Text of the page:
Buying College Textbooks? SwoopThat Hunts Down Your Best Deals

The search for deals on textbooks can be a cat-and-mouse game: Students must weigh the convenience and full-retail prices of on-campus stores versus the more prolonged effort of hunting down used books, discount deals or rentals on the Web. Adding to students' woes in years past were tardy book lists, which sometimes only arrived before a day before classes began.

But that is all changing. Federal rules that went into effect in 2010 from the Higher Education Opportunity Act now require schools to provide book lists for students during class registration. San Diego start-up is capitalizing on that. Drawing on book-list data from more than 2,300 schools alongside price data from hundreds of online merchants, SwoopThat is a robust comparison shopping tool. It's a feat of remarkable transparency, doing for the textbook industry what comparison sites like have done for airline travel.

After many semesters of frustration and resentment over shelling out hundreds of dollars for his engineering and econ textbooks, SwoopThat founder Jonathan Simkin decided to take matters into his own hands. He rallied a group of engineering and computer science friends from alma mater Harvey Mudd, and they got to work devising a powerful comparison-searching platform. The site keeps no inventory itself and only makes money through partnerships with the hundreds of online merchants it lists, which include, and, among others.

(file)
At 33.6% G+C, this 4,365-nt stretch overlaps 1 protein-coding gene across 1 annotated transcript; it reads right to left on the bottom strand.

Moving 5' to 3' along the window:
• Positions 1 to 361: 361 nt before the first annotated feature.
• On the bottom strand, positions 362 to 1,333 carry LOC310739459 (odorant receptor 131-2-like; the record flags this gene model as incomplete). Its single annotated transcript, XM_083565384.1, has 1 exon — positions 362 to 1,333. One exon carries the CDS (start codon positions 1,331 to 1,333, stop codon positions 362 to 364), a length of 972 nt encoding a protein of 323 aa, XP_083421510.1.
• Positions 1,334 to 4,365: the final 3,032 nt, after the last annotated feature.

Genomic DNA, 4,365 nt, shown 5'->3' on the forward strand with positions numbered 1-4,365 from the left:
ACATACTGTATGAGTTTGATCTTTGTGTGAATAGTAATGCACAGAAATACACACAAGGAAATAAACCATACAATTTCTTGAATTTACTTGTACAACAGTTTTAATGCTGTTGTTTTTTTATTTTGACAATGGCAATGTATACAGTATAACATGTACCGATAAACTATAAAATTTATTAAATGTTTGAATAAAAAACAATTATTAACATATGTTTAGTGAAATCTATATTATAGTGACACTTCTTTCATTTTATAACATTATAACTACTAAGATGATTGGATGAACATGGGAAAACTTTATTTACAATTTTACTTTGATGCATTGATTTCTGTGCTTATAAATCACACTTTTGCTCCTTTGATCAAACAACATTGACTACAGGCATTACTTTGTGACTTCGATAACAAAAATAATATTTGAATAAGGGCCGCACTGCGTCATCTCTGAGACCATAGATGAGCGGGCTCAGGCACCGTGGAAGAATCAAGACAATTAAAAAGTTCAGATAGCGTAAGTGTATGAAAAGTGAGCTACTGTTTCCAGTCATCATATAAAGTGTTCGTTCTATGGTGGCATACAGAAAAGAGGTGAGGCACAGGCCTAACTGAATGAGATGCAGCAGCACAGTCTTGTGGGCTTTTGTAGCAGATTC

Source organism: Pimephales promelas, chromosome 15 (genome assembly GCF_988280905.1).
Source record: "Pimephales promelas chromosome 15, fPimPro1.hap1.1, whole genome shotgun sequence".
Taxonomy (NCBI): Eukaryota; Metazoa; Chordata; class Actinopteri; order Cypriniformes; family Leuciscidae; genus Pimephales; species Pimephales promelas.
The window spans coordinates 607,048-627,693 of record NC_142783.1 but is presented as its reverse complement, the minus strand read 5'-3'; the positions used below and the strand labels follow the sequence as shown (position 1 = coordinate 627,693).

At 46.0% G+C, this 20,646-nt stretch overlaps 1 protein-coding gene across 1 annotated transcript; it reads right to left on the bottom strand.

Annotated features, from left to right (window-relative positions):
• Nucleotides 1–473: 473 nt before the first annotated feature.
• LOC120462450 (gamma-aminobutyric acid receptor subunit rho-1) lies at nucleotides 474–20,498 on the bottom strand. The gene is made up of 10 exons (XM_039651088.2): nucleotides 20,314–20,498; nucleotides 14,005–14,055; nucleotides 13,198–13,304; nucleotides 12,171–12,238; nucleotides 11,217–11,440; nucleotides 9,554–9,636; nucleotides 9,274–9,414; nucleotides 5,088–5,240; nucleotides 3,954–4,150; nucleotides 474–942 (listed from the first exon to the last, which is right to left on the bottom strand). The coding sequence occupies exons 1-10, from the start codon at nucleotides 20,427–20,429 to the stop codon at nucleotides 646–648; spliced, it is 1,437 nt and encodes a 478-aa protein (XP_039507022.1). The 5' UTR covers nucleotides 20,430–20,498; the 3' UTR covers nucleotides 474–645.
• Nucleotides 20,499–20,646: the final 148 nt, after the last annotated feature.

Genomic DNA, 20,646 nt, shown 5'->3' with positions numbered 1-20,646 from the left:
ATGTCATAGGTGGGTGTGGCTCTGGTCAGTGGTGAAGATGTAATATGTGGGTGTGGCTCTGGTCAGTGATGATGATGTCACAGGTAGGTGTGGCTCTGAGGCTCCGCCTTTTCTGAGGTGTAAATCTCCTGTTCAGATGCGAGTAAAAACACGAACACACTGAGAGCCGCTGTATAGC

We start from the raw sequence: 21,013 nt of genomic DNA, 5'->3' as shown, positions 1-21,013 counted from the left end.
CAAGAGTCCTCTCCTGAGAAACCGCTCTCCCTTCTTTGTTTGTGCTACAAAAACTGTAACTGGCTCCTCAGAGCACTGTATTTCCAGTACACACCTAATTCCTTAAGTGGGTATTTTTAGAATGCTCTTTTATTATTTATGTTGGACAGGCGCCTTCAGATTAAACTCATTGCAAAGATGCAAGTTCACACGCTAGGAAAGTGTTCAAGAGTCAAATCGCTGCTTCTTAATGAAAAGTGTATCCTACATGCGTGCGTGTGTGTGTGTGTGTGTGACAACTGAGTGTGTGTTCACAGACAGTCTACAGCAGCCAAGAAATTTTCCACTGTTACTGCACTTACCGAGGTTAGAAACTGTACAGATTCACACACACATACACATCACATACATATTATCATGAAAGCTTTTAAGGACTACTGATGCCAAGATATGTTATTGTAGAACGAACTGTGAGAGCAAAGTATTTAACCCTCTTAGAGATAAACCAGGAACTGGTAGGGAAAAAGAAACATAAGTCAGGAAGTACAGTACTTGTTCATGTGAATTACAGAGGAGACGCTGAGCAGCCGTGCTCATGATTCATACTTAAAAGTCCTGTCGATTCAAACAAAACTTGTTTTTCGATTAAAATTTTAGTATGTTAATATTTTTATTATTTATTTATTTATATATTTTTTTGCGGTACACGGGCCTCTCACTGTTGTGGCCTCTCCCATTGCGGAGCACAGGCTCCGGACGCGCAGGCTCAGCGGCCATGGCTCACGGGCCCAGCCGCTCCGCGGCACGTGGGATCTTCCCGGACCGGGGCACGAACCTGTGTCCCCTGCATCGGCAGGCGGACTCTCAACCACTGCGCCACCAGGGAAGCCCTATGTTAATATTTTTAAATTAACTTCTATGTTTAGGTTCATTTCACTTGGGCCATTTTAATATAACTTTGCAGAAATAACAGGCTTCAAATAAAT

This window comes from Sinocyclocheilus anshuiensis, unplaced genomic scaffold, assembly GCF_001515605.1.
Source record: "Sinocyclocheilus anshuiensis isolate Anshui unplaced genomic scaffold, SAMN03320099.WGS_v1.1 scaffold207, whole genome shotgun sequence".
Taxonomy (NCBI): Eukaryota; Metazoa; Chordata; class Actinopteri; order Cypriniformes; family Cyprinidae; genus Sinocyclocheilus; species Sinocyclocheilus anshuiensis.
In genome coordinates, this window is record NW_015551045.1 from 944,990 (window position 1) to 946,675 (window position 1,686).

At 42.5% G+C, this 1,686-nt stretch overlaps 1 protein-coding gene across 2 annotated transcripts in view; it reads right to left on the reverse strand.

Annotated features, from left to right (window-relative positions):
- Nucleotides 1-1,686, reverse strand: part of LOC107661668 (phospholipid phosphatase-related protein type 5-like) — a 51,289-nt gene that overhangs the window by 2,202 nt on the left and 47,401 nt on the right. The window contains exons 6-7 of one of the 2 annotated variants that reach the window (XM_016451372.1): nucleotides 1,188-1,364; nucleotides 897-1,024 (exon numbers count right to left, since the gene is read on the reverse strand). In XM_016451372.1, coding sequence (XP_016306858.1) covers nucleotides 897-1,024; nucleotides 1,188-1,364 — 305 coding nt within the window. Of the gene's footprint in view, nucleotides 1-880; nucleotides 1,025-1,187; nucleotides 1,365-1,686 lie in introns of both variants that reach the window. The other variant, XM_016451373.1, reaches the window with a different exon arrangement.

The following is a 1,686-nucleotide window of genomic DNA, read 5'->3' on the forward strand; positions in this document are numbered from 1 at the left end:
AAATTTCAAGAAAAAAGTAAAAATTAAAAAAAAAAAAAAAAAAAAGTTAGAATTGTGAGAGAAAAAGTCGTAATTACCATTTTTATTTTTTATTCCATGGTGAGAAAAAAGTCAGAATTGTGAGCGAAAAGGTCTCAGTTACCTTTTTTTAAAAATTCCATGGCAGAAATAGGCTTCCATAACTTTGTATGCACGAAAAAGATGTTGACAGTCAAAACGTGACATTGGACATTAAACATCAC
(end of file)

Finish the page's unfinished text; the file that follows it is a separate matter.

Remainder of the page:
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His primary motivation, he says, was to provide a transparent alternative to the campus bookstore. "Students are starting to rebel [against campus bookstores]," he says. "Only freshmen don't know any better. Everyone else goes elsewhere."

But going elsewhere was labor intensive. Typing in ISBN numbers to get the exact edition required was cumbersome for students who price-shopped on multiple sites. So Simkin re-imagined the way to shop for books, starting with the course lists and then backing up into all the options available for each book list. So far, it has been a success. With almost no marketing, and barely a year old, Simkin says word of the site has spread virally from campus to campus.

In addition, the site has a free local textbook exchange feature that allows students to advertise their used books to others at their own school.

"It's one thing to charge those prices, but at least give students the information and then they can decide [where to buy their books]," he says.